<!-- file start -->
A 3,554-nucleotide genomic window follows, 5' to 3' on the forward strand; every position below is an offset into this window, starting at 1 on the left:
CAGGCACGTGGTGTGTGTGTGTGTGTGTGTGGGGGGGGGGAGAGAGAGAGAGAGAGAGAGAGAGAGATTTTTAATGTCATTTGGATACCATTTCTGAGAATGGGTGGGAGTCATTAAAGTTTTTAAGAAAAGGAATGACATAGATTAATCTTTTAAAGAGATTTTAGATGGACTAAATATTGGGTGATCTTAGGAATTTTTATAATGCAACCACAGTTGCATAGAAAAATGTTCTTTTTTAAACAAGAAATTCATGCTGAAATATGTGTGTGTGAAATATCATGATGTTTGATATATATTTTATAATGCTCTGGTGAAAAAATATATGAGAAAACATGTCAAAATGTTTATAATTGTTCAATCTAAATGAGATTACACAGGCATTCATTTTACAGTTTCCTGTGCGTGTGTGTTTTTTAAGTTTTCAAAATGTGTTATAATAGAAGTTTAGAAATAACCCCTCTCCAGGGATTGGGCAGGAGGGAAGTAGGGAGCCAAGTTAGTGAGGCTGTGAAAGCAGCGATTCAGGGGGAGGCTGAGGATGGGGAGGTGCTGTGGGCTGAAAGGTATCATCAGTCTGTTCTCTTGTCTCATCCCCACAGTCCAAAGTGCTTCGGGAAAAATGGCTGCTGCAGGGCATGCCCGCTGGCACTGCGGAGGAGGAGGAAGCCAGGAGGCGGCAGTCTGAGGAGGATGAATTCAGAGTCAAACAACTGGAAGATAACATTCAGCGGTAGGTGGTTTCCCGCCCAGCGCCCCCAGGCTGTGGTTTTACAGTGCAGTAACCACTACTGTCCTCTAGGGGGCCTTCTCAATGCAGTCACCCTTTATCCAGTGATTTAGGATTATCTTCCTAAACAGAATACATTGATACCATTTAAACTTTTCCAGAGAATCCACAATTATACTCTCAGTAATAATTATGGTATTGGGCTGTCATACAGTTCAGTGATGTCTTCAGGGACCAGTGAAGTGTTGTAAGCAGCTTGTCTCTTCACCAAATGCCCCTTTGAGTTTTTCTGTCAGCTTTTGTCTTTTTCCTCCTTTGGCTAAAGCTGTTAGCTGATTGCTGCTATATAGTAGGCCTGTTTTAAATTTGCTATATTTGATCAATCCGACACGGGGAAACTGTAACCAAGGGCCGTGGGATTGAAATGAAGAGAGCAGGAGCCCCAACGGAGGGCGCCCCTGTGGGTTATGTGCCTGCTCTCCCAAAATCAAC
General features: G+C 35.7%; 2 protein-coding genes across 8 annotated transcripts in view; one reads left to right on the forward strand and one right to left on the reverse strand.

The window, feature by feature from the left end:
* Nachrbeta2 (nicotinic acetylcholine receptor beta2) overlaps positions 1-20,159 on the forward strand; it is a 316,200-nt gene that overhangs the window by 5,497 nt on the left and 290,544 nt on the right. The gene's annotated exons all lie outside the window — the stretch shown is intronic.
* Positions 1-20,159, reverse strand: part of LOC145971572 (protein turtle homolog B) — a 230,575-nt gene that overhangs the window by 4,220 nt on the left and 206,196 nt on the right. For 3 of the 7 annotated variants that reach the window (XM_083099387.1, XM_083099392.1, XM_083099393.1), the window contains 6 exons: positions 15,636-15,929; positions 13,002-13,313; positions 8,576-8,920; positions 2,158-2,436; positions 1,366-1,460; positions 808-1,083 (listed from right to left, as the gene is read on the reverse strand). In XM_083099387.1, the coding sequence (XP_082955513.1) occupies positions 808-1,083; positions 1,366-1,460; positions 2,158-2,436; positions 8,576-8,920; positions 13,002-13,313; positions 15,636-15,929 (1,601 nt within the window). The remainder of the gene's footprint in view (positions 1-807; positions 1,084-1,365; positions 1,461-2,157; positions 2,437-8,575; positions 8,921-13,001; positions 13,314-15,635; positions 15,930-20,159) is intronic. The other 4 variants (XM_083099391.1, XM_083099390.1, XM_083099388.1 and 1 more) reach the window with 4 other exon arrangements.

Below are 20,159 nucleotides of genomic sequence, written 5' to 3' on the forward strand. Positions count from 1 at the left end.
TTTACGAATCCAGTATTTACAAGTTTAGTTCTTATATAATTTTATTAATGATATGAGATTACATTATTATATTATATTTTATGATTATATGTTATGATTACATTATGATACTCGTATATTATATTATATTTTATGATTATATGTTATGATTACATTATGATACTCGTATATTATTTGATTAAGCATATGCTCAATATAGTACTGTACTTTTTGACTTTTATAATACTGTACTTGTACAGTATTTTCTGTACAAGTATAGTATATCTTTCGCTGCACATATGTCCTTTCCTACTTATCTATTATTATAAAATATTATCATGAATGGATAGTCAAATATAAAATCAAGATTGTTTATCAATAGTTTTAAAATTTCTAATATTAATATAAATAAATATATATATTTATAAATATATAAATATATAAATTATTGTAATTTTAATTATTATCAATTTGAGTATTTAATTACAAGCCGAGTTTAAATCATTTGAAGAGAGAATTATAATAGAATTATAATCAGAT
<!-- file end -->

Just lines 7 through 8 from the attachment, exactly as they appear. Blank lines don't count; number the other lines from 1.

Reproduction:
Below are 20,159 nucleotides of genomic sequence, written 5' to 3' on the forward strand. Positions count from 1 at the left end.
TTTACGAATCCAGTATTTACAAGTTTAGTTCTTATATAATTTTATTAATGATATGAGATTACATTATTATATTATATTTTATGATTATATGTTATGATTACATTATGATACTCGTATATTATATTATATTTTATGATTATATGTTATGATTACATTATGATACTCGTATATTATTTGATTAAGCATATGCTCAATATAGTACTGTACTTTTTGACTTTTATAATACTGTACTTGTACAGTATTTTCTGTACAAGTATAGTATATCTTTCGCTGCACATATGTCCTTTCCTACTTATCTATTATTATAAAATATTATCATGAATGGATAGTCAAATATAAAATCAAGATTGTTTATCAATAGTTTTAAAATTTCTAATATTAATATAAATAAATATATATATTTATAAATATATAAATATATAAATTATTGTAATTTTAATTATTATCAATTTGAGTATTTAATTACAAGCCGAGTTTAAATCATTTGAAGAGAGAATTATAATAGAATTATAATCAGAT